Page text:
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Hello All - New Member

Hello All,

Just wanted to introduce myself as a new member, but I've been lurking on the forums for about 18 months.

I was diagnosed with Ph+ CML with P210 mutation on Mother's Day 5/14/2017 and was started on Dasatinib (Sprycel 100mg) daily beginning on 5/31/2017.

This forum has been a huge resource for me over the past 18 months; especially, when it comes to getting my head around the more technical aspects of the disease.  It is really impressive how far the medical community has progressed with the treatment of this disease; most of my immediate family did not even believe me whenever I would tell them about the treatment that could achieve remission within 3-6 months much less the breakthrough in the 50% response rate in the Treatment Free Remission Trials (TFR).

Right now, my past 3 BCR-ABL QPCR tests have been Undetectable and my current doctor has me on track for a Treatment Free Remission Trial (TFR).

This forum has been a huge asset for me and the peace of mind for my immediate family.

Just wanted to thank you all !




Welcome out of the shadows Fred.

Consider lowering your dose first before TFR. I would suggest 20 mg dasatinib and see if you remain undetectable. You can always go back up, but I suspect you will remain undetected (I would bet Quid in Monaco that is the case).

It will condition your system for eventual TFR.

That's interesting to hear because at my last visit with my hematologist/oncologist (7/16/2019) he was not too receptive to the idea of lowering the dosage.  His basis was that he did not want to jeopardize the possibility of an effective Treatment Free Remission by reducing the dosage going into a discontinuation.  I'm presuming the concern would be that the disease could mutate/adapt in the face of a dose reduction thereby nullifying the intent of TFR. 

I believe that he is taking the most conservative path because we attempted to change over from Sprycel to Gleevec (Generic) back in 12/2017 because Imatinib is more well understood in terms of adverse events and health and safety due to it being an older drug with more studies to support it.  Unfortunately, after switching to Gleevec (Generic) my BCR-ABL levels started to creep back up and I was put back on Sprycel.  I feel that if it wasn't for this event he would probably be more receptive to a dosage reduction prior to TFR.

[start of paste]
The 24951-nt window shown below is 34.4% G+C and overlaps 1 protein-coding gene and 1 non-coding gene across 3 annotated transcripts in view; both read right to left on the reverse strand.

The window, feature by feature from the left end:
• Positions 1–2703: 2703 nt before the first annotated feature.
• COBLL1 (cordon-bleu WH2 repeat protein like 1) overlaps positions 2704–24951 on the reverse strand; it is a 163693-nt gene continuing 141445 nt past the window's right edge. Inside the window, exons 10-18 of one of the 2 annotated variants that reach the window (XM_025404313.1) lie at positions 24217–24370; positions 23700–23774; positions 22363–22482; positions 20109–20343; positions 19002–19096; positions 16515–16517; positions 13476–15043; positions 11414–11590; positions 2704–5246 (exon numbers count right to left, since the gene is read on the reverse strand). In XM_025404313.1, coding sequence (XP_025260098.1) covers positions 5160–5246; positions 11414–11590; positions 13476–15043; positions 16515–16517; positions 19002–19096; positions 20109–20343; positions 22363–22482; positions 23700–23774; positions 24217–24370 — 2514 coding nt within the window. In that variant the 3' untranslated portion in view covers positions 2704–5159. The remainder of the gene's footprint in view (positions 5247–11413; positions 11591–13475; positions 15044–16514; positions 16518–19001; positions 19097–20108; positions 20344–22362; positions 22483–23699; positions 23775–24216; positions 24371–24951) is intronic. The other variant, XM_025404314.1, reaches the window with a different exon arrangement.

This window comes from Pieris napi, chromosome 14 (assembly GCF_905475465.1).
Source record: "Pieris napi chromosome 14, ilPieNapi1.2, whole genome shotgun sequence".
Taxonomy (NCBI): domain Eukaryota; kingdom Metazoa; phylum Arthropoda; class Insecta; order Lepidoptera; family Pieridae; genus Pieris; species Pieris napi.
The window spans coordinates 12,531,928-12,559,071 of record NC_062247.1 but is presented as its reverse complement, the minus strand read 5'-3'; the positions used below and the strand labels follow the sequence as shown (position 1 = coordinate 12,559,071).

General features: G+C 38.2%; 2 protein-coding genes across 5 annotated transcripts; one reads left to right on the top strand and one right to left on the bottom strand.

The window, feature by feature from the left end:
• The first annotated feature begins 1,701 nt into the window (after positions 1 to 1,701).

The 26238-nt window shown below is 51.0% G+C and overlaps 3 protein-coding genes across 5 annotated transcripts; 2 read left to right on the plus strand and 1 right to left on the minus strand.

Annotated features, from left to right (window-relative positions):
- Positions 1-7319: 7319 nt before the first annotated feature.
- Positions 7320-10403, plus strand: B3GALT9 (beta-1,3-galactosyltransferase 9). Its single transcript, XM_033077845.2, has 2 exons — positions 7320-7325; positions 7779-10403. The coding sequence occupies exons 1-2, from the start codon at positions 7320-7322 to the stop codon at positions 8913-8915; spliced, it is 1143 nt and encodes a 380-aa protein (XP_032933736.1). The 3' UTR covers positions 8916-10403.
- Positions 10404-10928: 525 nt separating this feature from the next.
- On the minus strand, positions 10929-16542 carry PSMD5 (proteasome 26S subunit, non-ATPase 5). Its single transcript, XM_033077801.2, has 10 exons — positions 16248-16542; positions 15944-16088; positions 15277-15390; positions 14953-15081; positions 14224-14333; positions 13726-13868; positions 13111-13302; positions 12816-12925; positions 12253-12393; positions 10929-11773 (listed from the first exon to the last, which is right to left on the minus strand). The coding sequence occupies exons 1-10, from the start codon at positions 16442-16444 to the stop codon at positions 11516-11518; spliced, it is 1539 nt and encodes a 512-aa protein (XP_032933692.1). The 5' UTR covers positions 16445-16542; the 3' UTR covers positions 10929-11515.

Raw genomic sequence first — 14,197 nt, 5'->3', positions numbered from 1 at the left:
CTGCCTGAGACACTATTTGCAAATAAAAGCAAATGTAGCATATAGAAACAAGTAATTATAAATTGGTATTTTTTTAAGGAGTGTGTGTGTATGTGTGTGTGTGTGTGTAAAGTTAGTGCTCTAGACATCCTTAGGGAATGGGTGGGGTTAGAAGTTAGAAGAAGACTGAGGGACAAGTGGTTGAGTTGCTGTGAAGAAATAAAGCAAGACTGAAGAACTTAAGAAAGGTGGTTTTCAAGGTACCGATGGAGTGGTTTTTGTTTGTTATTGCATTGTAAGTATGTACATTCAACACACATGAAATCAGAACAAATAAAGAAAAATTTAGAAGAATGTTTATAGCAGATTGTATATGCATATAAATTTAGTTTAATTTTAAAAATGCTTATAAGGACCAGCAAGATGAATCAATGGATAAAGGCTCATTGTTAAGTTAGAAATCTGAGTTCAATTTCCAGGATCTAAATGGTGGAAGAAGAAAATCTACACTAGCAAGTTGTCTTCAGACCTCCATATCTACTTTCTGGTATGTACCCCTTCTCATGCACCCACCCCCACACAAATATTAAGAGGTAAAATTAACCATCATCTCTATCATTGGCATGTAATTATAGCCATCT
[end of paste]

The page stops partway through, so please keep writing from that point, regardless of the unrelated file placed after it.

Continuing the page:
I'll try to talk to my hematologist about this again and see what he thinks.



Your doctor is not up to date on dasatinib. Not unusual - most are not.

Recent research suggests 100 mg dasatinib is too high - as a starting dose for most patients. More is not better or more effective when it comes to dasatinib. This is because dasatinib suppresses your normal immune system in addition to attacking the leukemic one by suppressing your natural defense against CML (T-cell activation).

Research is showing as dose goes up, immune response to CML goes down so that at full dose dasatnib - dasatinib is mostly alone in attacking the cancer. At lower dose, you have both dasatinib and your immune system combating the disease. The result is actually a better overall response on lower dose. This is not true for everyone and finding the correct dose which works maximally for you is key.

I was never started at 100 mg dasatinib, but instead was started at 70 mg (my doctor already knew about dasatinib tendency to work better at lower dose). I did not stay at 70 mg and was quickly reduced to 20 mg where I remain today. Once I started at 20 mg, my PCR plummeted to below detection. I have been undetected for over two years while taking 20 mg.